Caring comes in all shapes

Return to news & stories Arrow pointing to the right

Deciding you would make a good foster parent is easy; actually making the required adjustments to your family life is another matter.

As a nurse and manager in a sleep disorder clinic and a single parent of three, Kate knows what it’s like to juggle commitments.

After discussing her desire to foster with her family, she realised that they all shared the same passion. So when she found out she needed a bigger home to accommodate foster children, Kate picked up and moved.

For Kate, the decision to move was easy. She knew she wanted to be a foster parent and now has enough room for two extras in her family. “When people say to me ‘I don’t know how you do it,' I respond with ‘I don’t understand how you think you can’t!” Kate said.

Foster carers are needed for a variety of care situations, and new changes to government legislation means there are more options for foster carers to provide permanency for children who can’t live with their birth parents.

Emergency Care: This is care that is required at short notice, at any time of the day or night. Emergency care is usually limited to a few days up to a few weeks. FACS is legally responsible for the child’s care.

Respite Care: This type of care allows full-time carers and foster children to take a break. Respite is usually provided for short periods on a regular, ongoing basis, such as a weekend once a month. FACS is legally responsible for the child or young person.

Short Term Care: When you provide short term care, you care for the child’s day-to-day needs full-time for a short timeframe. This could be a few weeks or a few months, depending on the child or young person’s needs. FACS is legally responsible for the child’s care.

Long Term Care: This type of care is provided for an indefinite period when a child or young person is unable to return home in the near future. This care is provided on a full-time basis and carers are responsible for the day-to-day needs of the child. FACS is legally responsible for the child or young person. 

Guardianship: When you become a guardian, you take on all parental rights and responsibility for all aspects of a child’s welfare, without the guidance of FACS.

Open Adoption: In open adoption, you take on all legal rights and responsibilities for the child while maintaining connections with the birth family, where possible to do so. You can find more information about guardianship and open adoption in the ebook, Fostering for Permanency.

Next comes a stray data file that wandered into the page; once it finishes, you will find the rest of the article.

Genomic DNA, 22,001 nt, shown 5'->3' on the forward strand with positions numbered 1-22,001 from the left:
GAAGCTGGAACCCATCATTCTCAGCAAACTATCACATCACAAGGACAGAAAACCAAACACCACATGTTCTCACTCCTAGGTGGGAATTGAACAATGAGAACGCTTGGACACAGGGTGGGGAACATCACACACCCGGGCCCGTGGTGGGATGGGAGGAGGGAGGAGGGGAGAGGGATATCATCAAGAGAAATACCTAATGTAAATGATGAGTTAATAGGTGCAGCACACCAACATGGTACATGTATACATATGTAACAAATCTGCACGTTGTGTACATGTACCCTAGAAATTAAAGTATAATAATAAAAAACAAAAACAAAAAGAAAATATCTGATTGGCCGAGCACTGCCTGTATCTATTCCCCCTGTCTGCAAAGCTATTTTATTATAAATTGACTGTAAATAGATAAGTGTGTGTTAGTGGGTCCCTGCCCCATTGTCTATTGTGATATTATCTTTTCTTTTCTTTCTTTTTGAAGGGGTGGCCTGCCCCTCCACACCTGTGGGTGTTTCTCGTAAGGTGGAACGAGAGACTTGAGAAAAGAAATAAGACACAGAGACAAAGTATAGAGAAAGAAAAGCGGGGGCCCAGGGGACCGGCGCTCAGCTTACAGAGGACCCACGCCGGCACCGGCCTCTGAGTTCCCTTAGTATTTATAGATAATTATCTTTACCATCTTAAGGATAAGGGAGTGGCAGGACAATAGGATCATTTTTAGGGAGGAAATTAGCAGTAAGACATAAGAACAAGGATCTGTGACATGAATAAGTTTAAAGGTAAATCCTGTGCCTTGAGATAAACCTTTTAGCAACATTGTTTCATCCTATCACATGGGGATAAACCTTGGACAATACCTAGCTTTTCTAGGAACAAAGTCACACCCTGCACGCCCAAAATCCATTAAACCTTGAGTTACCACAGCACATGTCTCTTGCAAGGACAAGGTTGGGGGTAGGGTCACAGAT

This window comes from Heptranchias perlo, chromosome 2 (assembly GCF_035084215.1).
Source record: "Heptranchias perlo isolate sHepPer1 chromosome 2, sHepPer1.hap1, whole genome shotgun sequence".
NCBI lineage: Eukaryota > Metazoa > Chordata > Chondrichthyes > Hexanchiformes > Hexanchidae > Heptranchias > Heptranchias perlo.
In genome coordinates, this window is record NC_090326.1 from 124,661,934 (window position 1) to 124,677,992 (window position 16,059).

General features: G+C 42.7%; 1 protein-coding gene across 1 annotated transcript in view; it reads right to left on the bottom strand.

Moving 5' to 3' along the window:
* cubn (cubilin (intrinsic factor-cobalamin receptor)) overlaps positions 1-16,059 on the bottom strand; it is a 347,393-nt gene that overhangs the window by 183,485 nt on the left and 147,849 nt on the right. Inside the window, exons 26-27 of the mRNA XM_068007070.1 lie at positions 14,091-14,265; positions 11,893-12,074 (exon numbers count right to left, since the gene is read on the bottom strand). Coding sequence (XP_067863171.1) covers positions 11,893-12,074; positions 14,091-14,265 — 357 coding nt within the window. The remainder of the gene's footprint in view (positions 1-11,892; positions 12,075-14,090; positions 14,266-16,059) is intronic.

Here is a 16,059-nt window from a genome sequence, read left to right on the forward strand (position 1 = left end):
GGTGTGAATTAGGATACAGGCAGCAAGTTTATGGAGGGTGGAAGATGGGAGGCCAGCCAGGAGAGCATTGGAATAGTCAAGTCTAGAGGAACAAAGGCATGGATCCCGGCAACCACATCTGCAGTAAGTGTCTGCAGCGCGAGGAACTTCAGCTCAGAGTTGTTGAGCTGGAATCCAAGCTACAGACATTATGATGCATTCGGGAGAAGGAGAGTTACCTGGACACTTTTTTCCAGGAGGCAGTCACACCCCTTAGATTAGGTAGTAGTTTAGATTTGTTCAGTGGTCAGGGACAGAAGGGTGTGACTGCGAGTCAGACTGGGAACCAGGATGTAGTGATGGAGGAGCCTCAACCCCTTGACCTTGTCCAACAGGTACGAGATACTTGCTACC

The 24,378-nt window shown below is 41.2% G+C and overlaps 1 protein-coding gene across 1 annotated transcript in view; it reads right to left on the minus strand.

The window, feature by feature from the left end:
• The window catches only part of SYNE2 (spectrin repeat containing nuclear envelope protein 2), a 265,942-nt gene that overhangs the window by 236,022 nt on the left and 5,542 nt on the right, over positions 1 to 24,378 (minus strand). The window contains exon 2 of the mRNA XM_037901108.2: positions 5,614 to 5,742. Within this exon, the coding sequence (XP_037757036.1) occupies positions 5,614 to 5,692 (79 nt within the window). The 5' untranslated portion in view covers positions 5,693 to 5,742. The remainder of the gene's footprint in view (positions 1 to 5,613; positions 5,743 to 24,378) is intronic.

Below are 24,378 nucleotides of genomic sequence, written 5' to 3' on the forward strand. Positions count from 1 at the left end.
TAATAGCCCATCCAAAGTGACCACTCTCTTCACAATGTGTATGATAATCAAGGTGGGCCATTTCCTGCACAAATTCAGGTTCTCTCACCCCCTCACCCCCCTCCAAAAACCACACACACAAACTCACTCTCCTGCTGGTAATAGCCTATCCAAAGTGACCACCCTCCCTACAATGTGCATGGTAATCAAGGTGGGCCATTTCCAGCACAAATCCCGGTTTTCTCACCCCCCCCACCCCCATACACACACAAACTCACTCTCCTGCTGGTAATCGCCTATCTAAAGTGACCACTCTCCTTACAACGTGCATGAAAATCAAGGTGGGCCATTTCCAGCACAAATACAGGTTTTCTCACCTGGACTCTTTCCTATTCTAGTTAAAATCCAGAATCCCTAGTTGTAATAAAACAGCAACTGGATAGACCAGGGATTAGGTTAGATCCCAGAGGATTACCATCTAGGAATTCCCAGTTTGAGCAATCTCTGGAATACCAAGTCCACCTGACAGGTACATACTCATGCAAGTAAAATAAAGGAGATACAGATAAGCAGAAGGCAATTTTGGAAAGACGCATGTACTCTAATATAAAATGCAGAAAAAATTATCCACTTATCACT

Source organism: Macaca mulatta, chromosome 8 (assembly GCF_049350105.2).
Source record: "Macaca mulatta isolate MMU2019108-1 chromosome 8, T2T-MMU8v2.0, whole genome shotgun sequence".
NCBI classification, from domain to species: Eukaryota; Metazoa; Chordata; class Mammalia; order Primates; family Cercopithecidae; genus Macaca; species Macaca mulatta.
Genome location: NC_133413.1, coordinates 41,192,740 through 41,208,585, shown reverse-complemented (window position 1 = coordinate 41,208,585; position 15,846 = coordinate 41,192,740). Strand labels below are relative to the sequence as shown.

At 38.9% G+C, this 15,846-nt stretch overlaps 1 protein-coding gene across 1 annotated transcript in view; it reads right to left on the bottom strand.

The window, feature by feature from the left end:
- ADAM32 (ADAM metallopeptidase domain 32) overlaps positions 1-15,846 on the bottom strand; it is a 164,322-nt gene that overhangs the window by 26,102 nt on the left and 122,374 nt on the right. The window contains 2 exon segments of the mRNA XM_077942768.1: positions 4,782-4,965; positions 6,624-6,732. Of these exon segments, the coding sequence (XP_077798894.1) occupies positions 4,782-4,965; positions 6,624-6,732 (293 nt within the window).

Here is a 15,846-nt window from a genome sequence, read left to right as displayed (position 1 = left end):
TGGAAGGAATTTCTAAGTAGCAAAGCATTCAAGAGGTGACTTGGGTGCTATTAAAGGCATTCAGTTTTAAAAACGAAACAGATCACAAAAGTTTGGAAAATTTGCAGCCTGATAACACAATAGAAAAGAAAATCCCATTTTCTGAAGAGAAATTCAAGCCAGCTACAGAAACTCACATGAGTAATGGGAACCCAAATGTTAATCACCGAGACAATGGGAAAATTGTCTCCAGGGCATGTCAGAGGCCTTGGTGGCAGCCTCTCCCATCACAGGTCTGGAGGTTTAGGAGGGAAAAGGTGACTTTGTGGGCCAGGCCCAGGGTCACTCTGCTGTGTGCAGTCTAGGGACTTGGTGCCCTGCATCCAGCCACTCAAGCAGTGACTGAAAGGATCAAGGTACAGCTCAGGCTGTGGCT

While caring for vulnerable children may be daunting, your foster care agency, such as Challenge Community Services, will provide support throughout your fostering journey. Kate said the training she received not only helps with foster children but has also proven invaluable with her own children and in her workplace.

“I have taken up every bit of training both Challenge and Connecting Carers has to offer,” Kate said. “It is almost worth becoming a carer just to have access to this training; I cannot speak highly enough of it.”

Kate said she loves foster caring and intends to do it for a long time to come.

“These kids are our country’s future, and they didn’t choose to be where they are,” she said. “We can help, but we need more carers to look after these kids while other agencies work to help their parents. This is such a vital journey for us to be involved in.”

Challenge has created a new ebook to help foster carers and those interested in the guardianship and open adoption process. For more information download the ebook:

CTA Foster Permanency 01

Author: Challenge Community Services

Return to news & stories Arrow pointing to the right

Subscribe to our enewsletter (please select)

About Challenge Community Services

60 years ago we were a small band of parents and friends seeking support services for our children with disabilities. Today, Challenge has grown to be one of the largest community support services in New South Wales. We provide support to over 2500 people from Albury to Lismore, Sydney, Dubbo, Tamworth and beyond. With over 600 staff, 85 of which have a disability, we strive to comply with and exceed all standards required under State and Federal Acts.
In the spirit of Reconciliation, Challenge Community Services acknowledges Aboriginal and Torres Strait Islander peoples as the Traditional Owners and Custodians of this country, and their connection to land, water and community. We pay our respect to them, their cultures and customs, and to Elders both past and present.
QA logo Iso 9001 Logo Baaf logo